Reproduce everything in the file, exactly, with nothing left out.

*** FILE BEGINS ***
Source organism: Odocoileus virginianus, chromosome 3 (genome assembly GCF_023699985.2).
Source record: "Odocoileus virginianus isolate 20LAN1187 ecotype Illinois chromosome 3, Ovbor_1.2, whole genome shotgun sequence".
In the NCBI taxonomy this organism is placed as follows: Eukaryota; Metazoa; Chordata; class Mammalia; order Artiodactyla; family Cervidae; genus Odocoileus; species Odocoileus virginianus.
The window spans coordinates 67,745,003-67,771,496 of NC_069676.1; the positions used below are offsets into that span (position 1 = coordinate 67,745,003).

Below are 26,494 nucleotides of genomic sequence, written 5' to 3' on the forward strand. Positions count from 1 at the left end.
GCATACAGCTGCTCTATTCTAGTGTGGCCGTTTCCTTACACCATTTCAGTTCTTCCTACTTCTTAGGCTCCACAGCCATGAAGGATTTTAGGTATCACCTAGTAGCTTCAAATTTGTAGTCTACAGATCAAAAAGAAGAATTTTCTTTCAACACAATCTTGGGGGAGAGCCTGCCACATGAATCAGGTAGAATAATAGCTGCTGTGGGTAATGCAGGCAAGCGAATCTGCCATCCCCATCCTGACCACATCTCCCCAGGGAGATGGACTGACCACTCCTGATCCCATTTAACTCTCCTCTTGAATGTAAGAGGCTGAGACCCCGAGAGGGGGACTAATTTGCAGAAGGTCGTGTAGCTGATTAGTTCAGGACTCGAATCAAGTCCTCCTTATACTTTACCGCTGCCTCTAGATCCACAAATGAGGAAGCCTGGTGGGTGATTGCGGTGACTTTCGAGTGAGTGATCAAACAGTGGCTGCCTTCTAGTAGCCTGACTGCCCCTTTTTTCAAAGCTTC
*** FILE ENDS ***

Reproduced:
Source organism: Odocoileus virginianus, chromosome 3 (genome assembly GCF_023699985.2).
Source record: "Odocoileus virginianus isolate 20LAN1187 ecotype Illinois chromosome 3, Ovbor_1.2, whole genome shotgun sequence".
In the NCBI taxonomy this organism is placed as follows: Eukaryota; Metazoa; Chordata; class Mammalia; order Artiodactyla; family Cervidae; genus Odocoileus; species Odocoileus virginianus.
The window spans coordinates 67,745,003-67,771,496 of NC_069676.1; the positions used below are offsets into that span (position 1 = coordinate 67,745,003).

Below are 26,494 nucleotides of genomic sequence, written 5' to 3' on the forward strand. Positions count from 1 at the left end.
GCATACAGCTGCTCTATTCTAGTGTGGCCGTTTCCTTACACCATTTCAGTTCTTCCTACTTCTTAGGCTCCACAGCCATGAAGGATTTTAGGTATCACCTAGTAGCTTCAAATTTGTAGTCTACAGATCAAAAAGAAGAATTTTCTTTCAACACAATCTTGGGGGAGAGCCTGCCACATGAATCAGGTAGAATAATAGCTGCTGTGGGTAATGCAGGCAAGCGAATCTGCCATCCCCATCCTGACCACATCTCCCCAGGGAGATGGACTGACCACTCCTGATCCCATTTAACTCTCCTCTTGAATGTAAGAGGCTGAGACCCCGAGAGGGGGACTAATTTGCAGAAGGTCGTGTAGCTGATTAGTTCAGGACTCGAATCAAGTCCTCCTTATACTTTACCGCTGCCTCTAGATCCACAAATGAGGAAGCCTGGTGGGTGATTGCGGTGACTTTCGAGTGAGTGATCAAACAGTGGCTGCCTTCTAGTAGCCTGACTGCCCCTTTTTTCAAAGCTTC